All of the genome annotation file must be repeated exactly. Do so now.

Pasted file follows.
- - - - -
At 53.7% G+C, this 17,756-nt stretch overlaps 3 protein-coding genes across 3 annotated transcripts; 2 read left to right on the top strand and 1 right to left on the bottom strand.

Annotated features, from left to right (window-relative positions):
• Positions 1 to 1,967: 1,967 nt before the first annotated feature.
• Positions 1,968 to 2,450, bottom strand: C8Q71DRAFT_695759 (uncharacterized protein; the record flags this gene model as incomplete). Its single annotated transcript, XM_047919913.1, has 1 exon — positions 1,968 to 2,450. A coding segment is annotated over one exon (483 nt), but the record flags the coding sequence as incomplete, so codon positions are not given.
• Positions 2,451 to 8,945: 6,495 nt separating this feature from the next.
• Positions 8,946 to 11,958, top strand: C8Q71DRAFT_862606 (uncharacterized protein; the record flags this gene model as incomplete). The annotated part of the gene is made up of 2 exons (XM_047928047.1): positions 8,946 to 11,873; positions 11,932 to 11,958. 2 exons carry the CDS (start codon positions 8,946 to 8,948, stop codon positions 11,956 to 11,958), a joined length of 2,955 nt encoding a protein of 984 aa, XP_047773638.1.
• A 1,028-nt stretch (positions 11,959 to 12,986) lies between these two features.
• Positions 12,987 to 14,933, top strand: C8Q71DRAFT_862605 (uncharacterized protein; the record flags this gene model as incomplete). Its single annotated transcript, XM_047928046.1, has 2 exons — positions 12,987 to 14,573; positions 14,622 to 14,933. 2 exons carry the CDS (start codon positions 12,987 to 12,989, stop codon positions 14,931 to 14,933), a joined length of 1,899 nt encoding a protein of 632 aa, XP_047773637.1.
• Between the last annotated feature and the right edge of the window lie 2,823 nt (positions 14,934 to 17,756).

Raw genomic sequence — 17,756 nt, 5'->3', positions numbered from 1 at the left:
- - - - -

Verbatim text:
At 53.7% G+C, this 17,756-nt stretch overlaps 3 protein-coding genes across 3 annotated transcripts; 2 read left to right on the top strand and 1 right to left on the bottom strand.

Annotated features, from left to right (window-relative positions):
• Positions 1 to 1,967: 1,967 nt before the first annotated feature.
• Positions 1,968 to 2,450, bottom strand: C8Q71DRAFT_695759 (uncharacterized protein; the record flags this gene model as incomplete). Its single annotated transcript, XM_047919913.1, has 1 exon — positions 1,968 to 2,450. A coding segment is annotated over one exon (483 nt), but the record flags the coding sequence as incomplete, so codon positions are not given.
• Positions 2,451 to 8,945: 6,495 nt separating this feature from the next.
• Positions 8,946 to 11,958, top strand: C8Q71DRAFT_862606 (uncharacterized protein; the record flags this gene model as incomplete). The annotated part of the gene is made up of 2 exons (XM_047928047.1): positions 8,946 to 11,873; positions 11,932 to 11,958. 2 exons carry the CDS (start codon positions 8,946 to 8,948, stop codon positions 11,956 to 11,958), a joined length of 2,955 nt encoding a protein of 984 aa, XP_047773638.1.
• A 1,028-nt stretch (positions 11,959 to 12,986) lies between these two features.
• Positions 12,987 to 14,933, top strand: C8Q71DRAFT_862605 (uncharacterized protein; the record flags this gene model as incomplete). Its single annotated transcript, XM_047928046.1, has 2 exons — positions 12,987 to 14,573; positions 14,622 to 14,933. 2 exons carry the CDS (start codon positions 12,987 to 12,989, stop codon positions 14,931 to 14,933), a joined length of 1,899 nt encoding a protein of 632 aa, XP_047773637.1.
• Between the last annotated feature and the right edge of the window lie 2,823 nt (positions 14,934 to 17,756).

Raw genomic sequence — 17,756 nt, 5'->3', positions numbered from 1 at the left: